The Italian city, which is in the hard-hit region of Lombardy, has some of the worst pollution in Europe and introduced a temporary daytime car ban earlier this year in an attempt to reduce high levels of smog.
Motor traffic congestion has dropped by 30-75 per cent during Italy’s lockdown and officials in Milan hope to use the reopening of the city as an opportunity to turn residents away from car use.
In March, the concentration of the pollutant nitrogen dioxide (NO2) fell by 24 per cent in the city, compared with the preceding four weeks, according to the European Environment Agency.
“We are in an emergency and for phase two we must organise ourselves so all those who have to move to make the city work, do it in the safest way for them and to prevent contagion,” Marco Granelli, Milan’s councillor for mobility and public works, said in a statement.
“We won't be able to have supercrowded subways and buses so we will have to do much more remote work and distribute the schedules better.
“And then, to avoid having another million cars in the streets, we will have to boost the two wheels: more bicycles and more electric scooters.”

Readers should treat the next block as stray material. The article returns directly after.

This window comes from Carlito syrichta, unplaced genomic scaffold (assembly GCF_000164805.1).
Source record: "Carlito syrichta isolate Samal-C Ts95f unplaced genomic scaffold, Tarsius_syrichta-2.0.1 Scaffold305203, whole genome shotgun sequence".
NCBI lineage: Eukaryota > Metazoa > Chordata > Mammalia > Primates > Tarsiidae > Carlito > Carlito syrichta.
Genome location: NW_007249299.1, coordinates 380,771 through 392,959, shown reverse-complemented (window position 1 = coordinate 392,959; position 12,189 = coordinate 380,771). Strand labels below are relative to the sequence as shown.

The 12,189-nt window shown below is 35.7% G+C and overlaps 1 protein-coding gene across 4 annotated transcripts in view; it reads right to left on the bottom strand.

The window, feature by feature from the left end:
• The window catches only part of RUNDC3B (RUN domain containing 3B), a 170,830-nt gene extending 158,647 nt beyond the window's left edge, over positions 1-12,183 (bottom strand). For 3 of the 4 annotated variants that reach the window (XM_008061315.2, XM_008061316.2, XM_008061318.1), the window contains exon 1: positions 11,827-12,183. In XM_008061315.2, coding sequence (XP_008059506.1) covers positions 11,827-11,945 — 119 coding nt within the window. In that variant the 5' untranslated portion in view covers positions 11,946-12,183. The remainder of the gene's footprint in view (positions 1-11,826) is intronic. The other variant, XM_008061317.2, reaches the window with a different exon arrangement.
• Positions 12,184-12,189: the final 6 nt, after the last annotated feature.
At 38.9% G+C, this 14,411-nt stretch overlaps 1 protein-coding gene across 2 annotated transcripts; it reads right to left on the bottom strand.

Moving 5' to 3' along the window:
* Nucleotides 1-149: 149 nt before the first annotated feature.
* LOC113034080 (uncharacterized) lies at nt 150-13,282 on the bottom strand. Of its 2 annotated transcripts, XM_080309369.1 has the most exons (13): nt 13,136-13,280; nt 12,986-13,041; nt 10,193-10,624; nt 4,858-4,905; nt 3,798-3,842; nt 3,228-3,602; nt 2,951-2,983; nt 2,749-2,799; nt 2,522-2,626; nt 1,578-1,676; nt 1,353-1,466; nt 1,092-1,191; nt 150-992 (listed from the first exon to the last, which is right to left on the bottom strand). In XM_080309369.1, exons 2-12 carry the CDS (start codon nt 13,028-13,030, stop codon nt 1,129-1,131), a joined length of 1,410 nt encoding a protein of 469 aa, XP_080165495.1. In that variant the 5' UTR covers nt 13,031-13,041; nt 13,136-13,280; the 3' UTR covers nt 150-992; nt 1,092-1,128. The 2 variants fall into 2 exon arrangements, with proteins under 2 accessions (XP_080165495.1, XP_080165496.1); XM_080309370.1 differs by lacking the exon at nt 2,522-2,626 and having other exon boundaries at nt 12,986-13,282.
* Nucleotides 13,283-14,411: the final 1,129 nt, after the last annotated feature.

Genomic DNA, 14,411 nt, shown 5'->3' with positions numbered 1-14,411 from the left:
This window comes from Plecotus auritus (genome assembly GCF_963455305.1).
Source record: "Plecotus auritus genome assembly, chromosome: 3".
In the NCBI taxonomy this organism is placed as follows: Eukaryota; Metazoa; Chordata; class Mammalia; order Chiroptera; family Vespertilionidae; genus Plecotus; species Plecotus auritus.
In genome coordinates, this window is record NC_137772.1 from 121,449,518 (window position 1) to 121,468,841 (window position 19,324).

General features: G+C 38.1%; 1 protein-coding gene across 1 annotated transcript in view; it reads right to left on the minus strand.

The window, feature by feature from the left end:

The city has announced plans to turn 35km (22 miles) of street into new cycle paths, with the first sections introduced in May and June, and to extend sidewalks so people can maintain safe distance when walking.
The Strade Aperte (open roads) plan will also include 30kph (20mph) speed limits and pedestrian/cyclist priority streets.
After more than six weeks of lockdown, the Italian government is finalising plans for a gradual reopening of the country as the peak of its Covid-19 epidemic has appeared to have passed.
Giuseppe Conte, the Italian prime minister, said on Tuesday that the measures, which are still to be announced, would be applied starting from 4 May.
“I wish I could say: let's reopen everything. Immediately. We start tomorrow morning ... But such a decision would be irresponsible,” Mr Conte wrote in a Facebook post.
“It would make the contagion curve go up in an uncontrolled way and would nullify all the efforts we have made so far.”
He added: “We must act on the basis of a national [reopening] plan, which however takes into account the territorial peculiarities.”
Italy has the highest death toll from Covid-19 in Europe, with 24,114 fatalities, according to the country’s Civil Protection Agency.
Additional reporting by Reuters
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